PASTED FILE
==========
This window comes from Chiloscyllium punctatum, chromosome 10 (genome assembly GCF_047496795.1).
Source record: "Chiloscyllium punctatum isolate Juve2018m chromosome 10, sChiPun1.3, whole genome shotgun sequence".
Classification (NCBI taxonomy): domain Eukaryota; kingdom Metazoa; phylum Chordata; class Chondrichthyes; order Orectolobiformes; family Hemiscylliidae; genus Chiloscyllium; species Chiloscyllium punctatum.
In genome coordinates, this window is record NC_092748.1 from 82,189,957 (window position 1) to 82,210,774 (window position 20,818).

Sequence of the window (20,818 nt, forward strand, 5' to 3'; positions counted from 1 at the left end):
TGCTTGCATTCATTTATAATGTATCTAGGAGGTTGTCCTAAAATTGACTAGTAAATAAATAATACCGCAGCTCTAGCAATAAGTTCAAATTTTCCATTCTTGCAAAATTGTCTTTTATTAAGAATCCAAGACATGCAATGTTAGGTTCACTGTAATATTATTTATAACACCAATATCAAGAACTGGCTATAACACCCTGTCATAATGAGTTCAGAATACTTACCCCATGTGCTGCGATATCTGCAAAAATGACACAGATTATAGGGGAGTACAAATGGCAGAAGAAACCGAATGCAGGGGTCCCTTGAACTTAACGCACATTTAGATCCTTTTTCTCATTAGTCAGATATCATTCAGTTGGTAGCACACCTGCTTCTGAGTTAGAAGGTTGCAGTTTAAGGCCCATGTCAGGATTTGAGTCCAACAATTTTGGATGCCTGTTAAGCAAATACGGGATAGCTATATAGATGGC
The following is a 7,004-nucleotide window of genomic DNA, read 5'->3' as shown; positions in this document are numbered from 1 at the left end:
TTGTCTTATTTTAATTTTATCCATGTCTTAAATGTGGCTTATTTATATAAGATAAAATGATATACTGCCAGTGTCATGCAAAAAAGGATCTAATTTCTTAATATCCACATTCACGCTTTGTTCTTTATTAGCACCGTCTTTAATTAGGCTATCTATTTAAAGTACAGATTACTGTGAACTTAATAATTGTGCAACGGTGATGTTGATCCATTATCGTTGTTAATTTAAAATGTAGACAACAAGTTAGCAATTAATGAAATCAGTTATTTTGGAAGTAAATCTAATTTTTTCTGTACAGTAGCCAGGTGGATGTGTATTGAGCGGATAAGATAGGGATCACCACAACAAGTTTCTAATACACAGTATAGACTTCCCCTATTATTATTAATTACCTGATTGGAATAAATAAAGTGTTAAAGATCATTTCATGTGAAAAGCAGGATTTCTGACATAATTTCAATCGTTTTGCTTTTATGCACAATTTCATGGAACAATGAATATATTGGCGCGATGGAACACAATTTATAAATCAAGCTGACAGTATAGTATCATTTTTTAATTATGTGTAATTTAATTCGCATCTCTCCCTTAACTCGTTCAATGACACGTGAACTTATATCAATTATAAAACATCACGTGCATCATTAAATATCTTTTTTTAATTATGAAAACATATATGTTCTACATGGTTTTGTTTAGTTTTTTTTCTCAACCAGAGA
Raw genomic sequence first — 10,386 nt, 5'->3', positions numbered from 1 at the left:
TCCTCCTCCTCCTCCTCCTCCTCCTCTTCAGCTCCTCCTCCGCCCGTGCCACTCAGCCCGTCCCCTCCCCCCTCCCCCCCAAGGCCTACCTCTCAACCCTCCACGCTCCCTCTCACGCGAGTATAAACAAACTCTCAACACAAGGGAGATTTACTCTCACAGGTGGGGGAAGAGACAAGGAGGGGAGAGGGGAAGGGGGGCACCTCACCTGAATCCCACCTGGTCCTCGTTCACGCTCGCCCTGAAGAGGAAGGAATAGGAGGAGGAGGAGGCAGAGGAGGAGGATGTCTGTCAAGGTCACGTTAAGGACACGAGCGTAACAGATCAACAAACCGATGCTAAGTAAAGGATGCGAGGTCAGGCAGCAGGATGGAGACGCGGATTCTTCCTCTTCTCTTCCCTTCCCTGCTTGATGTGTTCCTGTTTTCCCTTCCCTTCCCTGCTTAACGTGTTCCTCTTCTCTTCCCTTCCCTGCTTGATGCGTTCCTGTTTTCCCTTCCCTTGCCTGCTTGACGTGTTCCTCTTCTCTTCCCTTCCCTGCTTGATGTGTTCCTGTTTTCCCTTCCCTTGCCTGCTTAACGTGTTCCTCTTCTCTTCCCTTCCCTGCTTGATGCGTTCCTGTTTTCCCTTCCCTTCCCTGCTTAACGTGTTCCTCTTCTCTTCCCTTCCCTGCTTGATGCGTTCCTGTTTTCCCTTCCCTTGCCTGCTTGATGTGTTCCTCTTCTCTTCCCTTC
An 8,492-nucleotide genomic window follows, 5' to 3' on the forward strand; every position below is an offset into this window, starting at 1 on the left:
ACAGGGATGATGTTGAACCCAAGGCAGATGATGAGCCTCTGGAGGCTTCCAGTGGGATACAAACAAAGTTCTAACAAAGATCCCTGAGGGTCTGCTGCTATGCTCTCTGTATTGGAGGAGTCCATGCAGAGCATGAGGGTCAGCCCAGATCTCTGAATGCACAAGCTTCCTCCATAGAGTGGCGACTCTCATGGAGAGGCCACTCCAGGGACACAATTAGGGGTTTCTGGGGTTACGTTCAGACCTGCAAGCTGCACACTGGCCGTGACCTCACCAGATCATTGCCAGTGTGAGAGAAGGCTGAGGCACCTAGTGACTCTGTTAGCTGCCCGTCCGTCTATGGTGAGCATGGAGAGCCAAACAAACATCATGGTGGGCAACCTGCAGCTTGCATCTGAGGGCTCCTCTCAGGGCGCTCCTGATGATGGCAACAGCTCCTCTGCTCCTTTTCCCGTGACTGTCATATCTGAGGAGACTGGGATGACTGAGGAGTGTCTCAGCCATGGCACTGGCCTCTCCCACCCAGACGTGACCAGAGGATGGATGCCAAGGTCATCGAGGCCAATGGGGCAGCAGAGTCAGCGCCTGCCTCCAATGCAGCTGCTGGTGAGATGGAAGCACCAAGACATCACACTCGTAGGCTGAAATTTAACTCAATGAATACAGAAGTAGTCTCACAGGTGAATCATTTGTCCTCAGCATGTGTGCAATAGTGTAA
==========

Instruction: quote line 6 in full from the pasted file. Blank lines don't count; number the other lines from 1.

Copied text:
TGCTTGCATTCATTTATAATGTATCTAGGAGGTTGTCCTAAAATTGACTAGTAAATAAATAATACCGCAGCTCTAGCAATAAGTTCAAATTTTCCATTCTTGCAAAATTGTCTTTTATTAAGAATCCAAGACATGCAATGTTAGGTTCACTGTAATATTATTTATAACACCAATATCAAGAACTGGCTATAACACCCTGTCATAATGAGTTCAGAATACTTACCCCATGTGCTGCGATATCTGCAAAAATGACACAGATTATAGGGGAGTACAAATGGCAGAAGAAACCGAATGCAGGGGTCCCTTGAACTTAACGCACATTTAGATCCTTTTTCTCATTAGTCAGATATCATTCAGTTGGTAGCACACCTGCTTCTGAGTTAGAAGGTTGCAGTTTAAGGCCCATGTCAGGATTTGAGTCCAACAATTTTGGATGCCTGTTAAGCAAATACGGGATAGCTATATAGATGGC